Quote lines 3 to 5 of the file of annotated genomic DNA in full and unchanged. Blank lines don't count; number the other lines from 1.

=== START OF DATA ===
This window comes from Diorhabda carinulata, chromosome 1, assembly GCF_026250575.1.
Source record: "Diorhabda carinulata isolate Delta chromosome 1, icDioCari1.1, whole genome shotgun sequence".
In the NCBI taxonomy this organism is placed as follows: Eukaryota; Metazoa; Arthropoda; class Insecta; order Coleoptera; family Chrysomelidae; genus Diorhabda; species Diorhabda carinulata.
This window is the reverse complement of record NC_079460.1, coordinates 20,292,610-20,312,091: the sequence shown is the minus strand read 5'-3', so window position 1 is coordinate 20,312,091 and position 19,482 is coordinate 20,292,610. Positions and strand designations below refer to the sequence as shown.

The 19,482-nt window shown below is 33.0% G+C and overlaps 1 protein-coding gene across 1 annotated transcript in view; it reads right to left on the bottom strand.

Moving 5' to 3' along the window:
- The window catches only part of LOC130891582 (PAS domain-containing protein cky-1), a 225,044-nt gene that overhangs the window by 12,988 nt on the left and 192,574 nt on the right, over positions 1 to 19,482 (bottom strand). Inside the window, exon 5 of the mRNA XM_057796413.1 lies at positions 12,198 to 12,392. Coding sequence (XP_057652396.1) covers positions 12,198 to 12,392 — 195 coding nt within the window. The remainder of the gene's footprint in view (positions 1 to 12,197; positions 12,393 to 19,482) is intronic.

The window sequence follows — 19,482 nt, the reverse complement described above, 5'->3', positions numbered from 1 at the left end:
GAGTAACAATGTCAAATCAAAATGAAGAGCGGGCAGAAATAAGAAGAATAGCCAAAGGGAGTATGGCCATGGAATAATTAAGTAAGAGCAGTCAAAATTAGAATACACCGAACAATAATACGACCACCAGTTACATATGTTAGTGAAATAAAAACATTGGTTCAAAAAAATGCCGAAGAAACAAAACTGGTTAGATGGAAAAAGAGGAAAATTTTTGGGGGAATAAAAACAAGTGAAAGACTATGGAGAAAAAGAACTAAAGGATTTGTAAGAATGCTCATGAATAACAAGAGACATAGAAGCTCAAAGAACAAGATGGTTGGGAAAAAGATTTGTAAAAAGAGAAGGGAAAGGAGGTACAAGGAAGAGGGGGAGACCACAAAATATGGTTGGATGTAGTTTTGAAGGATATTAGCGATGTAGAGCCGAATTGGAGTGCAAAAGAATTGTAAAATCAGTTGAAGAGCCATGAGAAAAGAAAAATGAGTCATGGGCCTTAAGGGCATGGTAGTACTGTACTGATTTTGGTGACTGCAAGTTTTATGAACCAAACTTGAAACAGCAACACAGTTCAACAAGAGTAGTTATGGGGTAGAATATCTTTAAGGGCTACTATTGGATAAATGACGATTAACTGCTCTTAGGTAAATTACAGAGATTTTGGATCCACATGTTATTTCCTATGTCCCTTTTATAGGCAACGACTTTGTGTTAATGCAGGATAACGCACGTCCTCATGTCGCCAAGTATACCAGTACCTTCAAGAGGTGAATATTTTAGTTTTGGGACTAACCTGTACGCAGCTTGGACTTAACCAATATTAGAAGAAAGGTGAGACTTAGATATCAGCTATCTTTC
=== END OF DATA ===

In the NCBI taxonomy this organism is placed as follows: Eukaryota; Metazoa; Arthropoda; class Insecta; order Coleoptera; family Chrysomelidae; genus Diorhabda; species Diorhabda carinulata.
This window is the reverse complement of record NC_079460.1, coordinates 20,292,610-20,312,091: the sequence shown is the minus strand read 5'-3', so window position 1 is coordinate 20,312,091 and position 19,482 is coordinate 20,292,610. Positions and strand designations below refer to the sequence as shown.

The 19,482-nt window shown below is 33.0% G+C and overlaps 1 protein-coding gene across 1 annotated transcript in view; it reads right to left on the bottom strand.